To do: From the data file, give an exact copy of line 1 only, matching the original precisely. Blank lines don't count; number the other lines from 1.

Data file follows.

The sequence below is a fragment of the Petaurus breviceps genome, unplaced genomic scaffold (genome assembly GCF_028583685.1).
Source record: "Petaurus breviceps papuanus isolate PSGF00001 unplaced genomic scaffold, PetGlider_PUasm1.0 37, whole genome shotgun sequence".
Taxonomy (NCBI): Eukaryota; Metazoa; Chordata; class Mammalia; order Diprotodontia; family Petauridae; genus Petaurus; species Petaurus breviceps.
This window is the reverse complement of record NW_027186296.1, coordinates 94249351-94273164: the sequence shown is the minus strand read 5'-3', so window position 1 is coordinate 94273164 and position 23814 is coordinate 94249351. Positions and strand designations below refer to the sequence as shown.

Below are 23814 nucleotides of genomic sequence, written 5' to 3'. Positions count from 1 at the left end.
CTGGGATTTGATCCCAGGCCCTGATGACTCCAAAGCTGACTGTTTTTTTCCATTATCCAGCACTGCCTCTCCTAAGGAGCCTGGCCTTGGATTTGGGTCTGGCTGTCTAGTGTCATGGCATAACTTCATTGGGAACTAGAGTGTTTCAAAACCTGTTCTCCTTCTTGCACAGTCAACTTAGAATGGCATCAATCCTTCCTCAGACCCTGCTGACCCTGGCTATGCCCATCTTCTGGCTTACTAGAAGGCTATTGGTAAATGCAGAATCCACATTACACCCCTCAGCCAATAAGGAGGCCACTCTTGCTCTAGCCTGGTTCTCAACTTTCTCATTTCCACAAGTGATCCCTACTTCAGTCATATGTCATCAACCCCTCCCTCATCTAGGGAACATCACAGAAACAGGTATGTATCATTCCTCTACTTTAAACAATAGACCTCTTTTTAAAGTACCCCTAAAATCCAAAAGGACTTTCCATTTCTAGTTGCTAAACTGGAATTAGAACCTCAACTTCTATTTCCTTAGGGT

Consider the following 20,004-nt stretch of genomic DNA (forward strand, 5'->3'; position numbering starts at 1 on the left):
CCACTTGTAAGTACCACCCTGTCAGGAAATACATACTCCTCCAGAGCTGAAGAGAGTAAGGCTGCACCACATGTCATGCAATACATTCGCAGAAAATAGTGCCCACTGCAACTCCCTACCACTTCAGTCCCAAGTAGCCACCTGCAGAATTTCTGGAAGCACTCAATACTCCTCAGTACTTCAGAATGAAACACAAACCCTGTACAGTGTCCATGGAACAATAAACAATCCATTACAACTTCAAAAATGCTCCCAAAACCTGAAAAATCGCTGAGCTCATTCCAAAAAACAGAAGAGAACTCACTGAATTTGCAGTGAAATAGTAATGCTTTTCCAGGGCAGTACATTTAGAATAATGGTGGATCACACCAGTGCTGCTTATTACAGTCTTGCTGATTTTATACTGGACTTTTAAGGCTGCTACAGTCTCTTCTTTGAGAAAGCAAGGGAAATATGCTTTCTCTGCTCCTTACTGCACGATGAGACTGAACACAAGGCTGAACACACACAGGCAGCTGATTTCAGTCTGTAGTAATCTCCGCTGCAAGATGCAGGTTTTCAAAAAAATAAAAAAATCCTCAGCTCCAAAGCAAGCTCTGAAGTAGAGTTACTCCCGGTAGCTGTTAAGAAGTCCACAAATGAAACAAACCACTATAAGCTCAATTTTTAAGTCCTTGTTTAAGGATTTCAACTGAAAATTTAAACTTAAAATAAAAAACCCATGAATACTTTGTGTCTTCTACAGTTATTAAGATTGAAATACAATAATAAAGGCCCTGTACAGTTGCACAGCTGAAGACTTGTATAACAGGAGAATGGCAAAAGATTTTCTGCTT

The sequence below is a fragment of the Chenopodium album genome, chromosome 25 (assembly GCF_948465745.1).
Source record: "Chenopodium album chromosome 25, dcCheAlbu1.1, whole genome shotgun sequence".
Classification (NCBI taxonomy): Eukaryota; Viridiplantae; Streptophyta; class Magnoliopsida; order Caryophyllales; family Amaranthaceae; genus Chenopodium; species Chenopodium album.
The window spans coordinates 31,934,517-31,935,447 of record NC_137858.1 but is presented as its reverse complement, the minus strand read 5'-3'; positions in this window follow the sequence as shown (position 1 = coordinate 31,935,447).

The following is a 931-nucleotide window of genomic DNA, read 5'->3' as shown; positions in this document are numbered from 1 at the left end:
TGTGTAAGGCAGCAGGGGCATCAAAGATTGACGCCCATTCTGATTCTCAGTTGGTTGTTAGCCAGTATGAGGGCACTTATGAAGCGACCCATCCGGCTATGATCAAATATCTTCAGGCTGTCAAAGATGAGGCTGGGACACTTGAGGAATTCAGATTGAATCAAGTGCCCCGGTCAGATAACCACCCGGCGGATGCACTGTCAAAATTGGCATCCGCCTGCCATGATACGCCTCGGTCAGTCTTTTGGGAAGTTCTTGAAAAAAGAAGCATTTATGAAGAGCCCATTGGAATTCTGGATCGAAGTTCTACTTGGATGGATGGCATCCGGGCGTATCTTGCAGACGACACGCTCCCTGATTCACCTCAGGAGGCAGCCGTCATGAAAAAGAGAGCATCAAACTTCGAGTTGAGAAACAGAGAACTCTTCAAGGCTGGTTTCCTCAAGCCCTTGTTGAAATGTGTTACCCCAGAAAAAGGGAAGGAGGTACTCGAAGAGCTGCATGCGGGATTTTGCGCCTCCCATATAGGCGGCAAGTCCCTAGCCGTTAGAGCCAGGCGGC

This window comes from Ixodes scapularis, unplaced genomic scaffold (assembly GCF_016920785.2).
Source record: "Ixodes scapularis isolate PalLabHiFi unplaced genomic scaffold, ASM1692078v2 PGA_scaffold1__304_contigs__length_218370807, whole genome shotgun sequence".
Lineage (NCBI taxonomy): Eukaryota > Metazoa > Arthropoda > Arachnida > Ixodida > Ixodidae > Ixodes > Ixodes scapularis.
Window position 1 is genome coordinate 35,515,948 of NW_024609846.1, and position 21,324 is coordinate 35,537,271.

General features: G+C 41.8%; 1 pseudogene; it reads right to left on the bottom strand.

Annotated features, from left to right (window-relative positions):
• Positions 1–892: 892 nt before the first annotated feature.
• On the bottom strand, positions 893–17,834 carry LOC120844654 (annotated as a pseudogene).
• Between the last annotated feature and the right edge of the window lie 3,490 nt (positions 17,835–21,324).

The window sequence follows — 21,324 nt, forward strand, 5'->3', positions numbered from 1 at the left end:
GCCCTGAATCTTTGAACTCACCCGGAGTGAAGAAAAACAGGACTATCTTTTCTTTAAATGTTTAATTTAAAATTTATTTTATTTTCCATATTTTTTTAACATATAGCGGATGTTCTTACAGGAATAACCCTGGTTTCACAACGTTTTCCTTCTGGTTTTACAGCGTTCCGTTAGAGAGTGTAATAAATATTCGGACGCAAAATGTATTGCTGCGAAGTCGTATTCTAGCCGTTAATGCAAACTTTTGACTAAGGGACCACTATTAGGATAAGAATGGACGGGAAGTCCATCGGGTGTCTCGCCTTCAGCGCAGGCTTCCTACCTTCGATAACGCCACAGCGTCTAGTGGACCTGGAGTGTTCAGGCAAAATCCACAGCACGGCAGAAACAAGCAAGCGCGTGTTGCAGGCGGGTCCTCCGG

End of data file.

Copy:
The sequence below is a fragment of the Petaurus breviceps genome, unplaced genomic scaffold (genome assembly GCF_028583685.1).